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Costs and requirements for moving to Portugal (Lisbon)

Moving from Sao Paulo, Brazil, these are few things I'll need to know, that are probably common knowledge from people who live in Lisbon. Sorry for the huge checklist, I'll be researching them myself. I do hope someone will chime in, but I also wanted to share once I start finding good info. ;)

- Renting: What are the requirements? How the contract usually works?

Here in Brazil we always need some form of "insurance", which is either sold by companies or you get a "fiador", someone you know who own their own real estate and are willing to sign in the papers. And we hardly ever find anything with a time frame less than 30 months.

I know in USA, for instance, things are much much simpler. All you need to do is agree with the landlord. And they'll usually ask for 3 or 6 months in advance. That's all.

- Health Insurance: How much does it cost in average?

Again in Brazil I can say there are very cheap plans which won't worth much more than the public service, starting at R$50 probably. But you will want to take at least the R$100 ones, so you have access to better doctors, hospitals and services in general.

- Food Costs?

This will surely vary a lot depending where you live and how you eat. In Brazil you can find good food for less than R$ 5 per meal but for an average worker in Sao Paulo you're more likely to need at least R$ 20 per meal, if you go on the cheap. Yeah, that can easily go up to far more than R$ 1.000 per month if you take 2 meals per day. Going on the marketplace won't reduce that much, as food is just very expensive here.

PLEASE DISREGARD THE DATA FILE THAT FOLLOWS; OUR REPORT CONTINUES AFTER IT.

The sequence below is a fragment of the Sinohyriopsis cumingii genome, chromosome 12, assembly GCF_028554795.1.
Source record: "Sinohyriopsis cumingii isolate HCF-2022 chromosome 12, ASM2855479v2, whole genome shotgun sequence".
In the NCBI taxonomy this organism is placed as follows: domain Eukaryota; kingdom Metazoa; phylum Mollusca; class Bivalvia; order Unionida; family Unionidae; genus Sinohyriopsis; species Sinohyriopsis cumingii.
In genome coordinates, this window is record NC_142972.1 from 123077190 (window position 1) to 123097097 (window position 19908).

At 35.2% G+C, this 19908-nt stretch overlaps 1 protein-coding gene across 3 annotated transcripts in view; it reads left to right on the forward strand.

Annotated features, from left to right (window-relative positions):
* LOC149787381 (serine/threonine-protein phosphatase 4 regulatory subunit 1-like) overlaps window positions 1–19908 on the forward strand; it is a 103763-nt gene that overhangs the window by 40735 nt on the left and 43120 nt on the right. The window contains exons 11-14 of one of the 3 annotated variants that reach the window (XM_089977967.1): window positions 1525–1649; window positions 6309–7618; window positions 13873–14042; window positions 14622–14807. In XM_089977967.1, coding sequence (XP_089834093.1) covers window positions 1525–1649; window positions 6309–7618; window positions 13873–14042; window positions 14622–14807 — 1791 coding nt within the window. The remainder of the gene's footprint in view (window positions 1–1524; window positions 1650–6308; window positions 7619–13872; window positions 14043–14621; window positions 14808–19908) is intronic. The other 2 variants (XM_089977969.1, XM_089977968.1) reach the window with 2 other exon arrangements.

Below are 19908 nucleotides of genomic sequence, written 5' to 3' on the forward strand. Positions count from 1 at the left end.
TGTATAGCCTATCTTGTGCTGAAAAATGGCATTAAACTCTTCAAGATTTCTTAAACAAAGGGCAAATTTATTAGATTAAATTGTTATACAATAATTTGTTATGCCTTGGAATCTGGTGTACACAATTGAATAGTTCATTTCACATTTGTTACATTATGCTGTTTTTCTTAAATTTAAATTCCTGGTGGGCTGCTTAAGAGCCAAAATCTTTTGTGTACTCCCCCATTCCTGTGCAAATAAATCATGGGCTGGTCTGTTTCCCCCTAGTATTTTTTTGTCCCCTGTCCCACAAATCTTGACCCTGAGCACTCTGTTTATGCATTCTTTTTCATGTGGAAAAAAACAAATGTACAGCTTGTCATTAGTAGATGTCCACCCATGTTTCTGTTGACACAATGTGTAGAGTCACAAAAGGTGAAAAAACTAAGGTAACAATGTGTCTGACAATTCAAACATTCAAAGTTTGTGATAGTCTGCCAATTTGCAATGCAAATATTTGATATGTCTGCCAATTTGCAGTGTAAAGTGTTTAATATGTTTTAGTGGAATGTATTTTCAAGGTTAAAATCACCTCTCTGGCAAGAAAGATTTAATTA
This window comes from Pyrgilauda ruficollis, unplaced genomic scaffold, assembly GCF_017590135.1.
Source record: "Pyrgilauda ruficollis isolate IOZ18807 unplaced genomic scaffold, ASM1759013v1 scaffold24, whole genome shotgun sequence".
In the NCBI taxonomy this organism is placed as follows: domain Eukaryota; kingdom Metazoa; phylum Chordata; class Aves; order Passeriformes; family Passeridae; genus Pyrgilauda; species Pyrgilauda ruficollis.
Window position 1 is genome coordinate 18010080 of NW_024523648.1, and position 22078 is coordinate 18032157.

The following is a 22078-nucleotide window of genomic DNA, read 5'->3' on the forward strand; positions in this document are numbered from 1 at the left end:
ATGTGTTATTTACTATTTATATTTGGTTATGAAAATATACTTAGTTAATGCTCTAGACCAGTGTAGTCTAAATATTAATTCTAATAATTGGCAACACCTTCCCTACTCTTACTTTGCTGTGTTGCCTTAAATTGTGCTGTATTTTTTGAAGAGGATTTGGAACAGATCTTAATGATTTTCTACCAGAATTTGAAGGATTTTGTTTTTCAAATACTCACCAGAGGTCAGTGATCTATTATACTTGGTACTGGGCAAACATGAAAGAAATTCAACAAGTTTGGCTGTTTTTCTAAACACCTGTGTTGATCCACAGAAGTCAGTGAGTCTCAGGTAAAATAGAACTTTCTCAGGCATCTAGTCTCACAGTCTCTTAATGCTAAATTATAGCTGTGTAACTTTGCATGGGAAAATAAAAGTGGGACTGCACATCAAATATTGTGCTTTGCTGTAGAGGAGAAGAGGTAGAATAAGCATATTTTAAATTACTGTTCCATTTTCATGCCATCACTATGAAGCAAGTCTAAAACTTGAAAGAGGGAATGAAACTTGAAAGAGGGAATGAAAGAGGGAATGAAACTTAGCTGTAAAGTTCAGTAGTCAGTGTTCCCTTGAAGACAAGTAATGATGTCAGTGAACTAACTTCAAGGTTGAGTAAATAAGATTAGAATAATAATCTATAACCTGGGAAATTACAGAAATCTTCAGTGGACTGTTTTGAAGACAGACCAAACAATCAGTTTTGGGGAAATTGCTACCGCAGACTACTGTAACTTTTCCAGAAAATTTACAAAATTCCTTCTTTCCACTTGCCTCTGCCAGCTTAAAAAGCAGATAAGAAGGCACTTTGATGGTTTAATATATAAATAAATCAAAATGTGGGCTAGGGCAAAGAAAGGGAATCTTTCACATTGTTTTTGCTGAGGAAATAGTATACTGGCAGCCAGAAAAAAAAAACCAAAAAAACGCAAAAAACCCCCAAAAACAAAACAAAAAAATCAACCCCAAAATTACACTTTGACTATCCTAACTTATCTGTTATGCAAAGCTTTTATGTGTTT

- Water Shortage?

Are you guys having any issues with this? In here it is becoming a serious problem and although it's not the main reason we're moving out it would be very important to know if there are any well known issues there!

- Total Living Cost?

I know this is highly subjective, but you know there's a minimum and an average. For instance here in Sao Paulo you probably can't live alone in an apartment outside the poor areas with less than R$ 3.000 covering all costs I've asked above. If you share the apartment, you can reduce that to R$2.000 and if you only eat noodles at home, maybe down to R$1.500. On top of it all, if you want to live in the far away regions, and get huge traffic everyday, you can even go below R$900, but not much less than that if you live on a rent.

I'm not including transportation costs at all here, because that's usually "paid by the employer", and it won't cost much more than R$200 per month anyway.

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